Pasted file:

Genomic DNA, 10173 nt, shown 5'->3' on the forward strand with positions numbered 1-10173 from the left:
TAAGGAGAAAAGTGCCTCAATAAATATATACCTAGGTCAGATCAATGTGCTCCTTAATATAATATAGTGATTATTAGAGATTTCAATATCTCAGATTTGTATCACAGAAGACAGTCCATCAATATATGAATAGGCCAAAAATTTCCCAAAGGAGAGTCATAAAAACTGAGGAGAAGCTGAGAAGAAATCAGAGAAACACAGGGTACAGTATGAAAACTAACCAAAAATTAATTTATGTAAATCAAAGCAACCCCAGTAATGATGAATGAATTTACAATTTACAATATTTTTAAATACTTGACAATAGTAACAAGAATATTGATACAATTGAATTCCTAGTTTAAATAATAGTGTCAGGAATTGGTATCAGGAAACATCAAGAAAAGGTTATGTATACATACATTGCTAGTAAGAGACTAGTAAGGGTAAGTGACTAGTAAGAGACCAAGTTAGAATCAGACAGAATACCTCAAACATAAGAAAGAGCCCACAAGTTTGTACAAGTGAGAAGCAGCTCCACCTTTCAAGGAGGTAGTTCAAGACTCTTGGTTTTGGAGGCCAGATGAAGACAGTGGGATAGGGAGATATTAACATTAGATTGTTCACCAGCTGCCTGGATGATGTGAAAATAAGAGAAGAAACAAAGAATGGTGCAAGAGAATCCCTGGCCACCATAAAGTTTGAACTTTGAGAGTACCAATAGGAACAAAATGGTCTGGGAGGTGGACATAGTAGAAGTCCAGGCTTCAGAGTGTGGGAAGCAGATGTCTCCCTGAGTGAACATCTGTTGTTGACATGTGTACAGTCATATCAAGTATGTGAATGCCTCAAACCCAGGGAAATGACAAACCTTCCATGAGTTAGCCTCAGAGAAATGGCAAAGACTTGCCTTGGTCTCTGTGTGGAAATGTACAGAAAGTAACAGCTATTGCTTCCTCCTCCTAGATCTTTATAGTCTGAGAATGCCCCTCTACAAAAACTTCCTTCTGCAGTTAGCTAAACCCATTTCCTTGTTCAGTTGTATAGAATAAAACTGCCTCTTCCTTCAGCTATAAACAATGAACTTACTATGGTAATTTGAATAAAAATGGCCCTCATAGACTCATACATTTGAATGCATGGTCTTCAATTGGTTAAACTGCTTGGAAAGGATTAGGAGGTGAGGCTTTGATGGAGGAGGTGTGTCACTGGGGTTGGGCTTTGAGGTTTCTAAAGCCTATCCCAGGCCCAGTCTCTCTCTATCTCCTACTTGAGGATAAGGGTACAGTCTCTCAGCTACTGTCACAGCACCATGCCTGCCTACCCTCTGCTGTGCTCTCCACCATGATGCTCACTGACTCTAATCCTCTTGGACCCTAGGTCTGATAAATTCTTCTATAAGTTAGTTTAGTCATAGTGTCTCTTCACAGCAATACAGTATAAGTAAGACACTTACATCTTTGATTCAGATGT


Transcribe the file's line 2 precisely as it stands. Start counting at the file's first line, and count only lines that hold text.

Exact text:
TAAGGAGAAAAGTGCCTCAATAAATATATACCTAGGTCAGATCAATGTGCTCCTTAATATAATATAGTGATTATTAGAGATTTCAATATCTCAGATTTGTATCACAGAAGACAGTCCATCAATATATGAATAGGCCAAAAATTTCCCAAAGGAGAGTCATAAAAACTGAGGAGAAGCTGAGAAGAAATCAGAGAAACACAGGGTACAGTATGAAAACTAACCAAAAATTAATTTATGTAAATCAAAGCAACCCCAGTAATGATGAATGAATTTACAATTTACAATATTTTTAAATACTTGACAATAGTAACAAGAATATTGATACAATTGAATTCCTAGTTTAAATAATAGTGTCAGGAATTGGTATCAGGAAACATCAAGAAAAGGTTATGTATACATACATTGCTAGTAAGAGACTAGTAAGGGTAAGTGACTAGTAAGAGACCAAGTTAGAATCAGACAGAATACCTCAAACATAAGAAAGAGCCCACAAGTTTGTACAAGTGAGAAGCAGCTCCACCTTTCAAGGAGGTAGTTCAAGACTCTTGGTTTTGGAGGCCAGATGAAGACAGTGGGATAGGGAGATATTAACATTAGATTGTTCACCAGCTGCCTGGATGATGTGAAAATAAGAGAAGAAACAAAGAATGGTGCAAGAGAATCCCTGGCCACCATAAAGTTTGAACTTTGAGAGTACCAATAGGAACAAAATGGTCTGGGAGGTGGACATAGTAGAAGTCCAGGCTTCAGAGTGTGGGAAGCAGATGTCTCCCTGAGTGAACATCTGTTGTTGACATGTGTACAGTCATATCAAGTATGTGAATGCCTCAAACCCAGGGAAATGACAAACCTTCCATGAGTTAGCCTCAGAGAAATGGCAAAGACTTGCCTTGGTCTCTGTGTGGAAATGTACAGAAAGTAACAGCTATTGCTTCCTCCTCCTAGATCTTTATAGTCTGAGAATGCCCCTCTACAAAAACTTCCTTCTGCAGTTAGCTAAACCCATTTCCTTGTTCAGTTGTATAGAATAAAACTGCCTCTTCCTTCAGCTATAAACAATGAACTTACTATGGTAATTTGAATAAAAATGGCCCTCATAGACTCATACATTTGAATGCATGGTCTTCAATTGGTTAAACTGCTTGGAAAGGATTAGGAGGTGAGGCTTTGATGGAGGAGGTGTGTCACTGGGGTTGGGCTTTGAGGTTTCTAAAGCCTATCCCAGGCCCAGTCTCTCTCTATCTCCTACTTGAGGATAAGGGTACAGTCTCTCAGCTACTGTCACAGCACCATGCCTGCCTACCCTCTGCTGTGCTCTCCACCATGATGCTCACTGACTCTAATCCTCTTGGACCCTAGGTCTGATAAATTCTTCTATAAGTTAGTTTAGTCATAGTGTCTCTTCACAGCAATACAGTATAAGTAAGACACTTACATCTTTGATTCAGATGT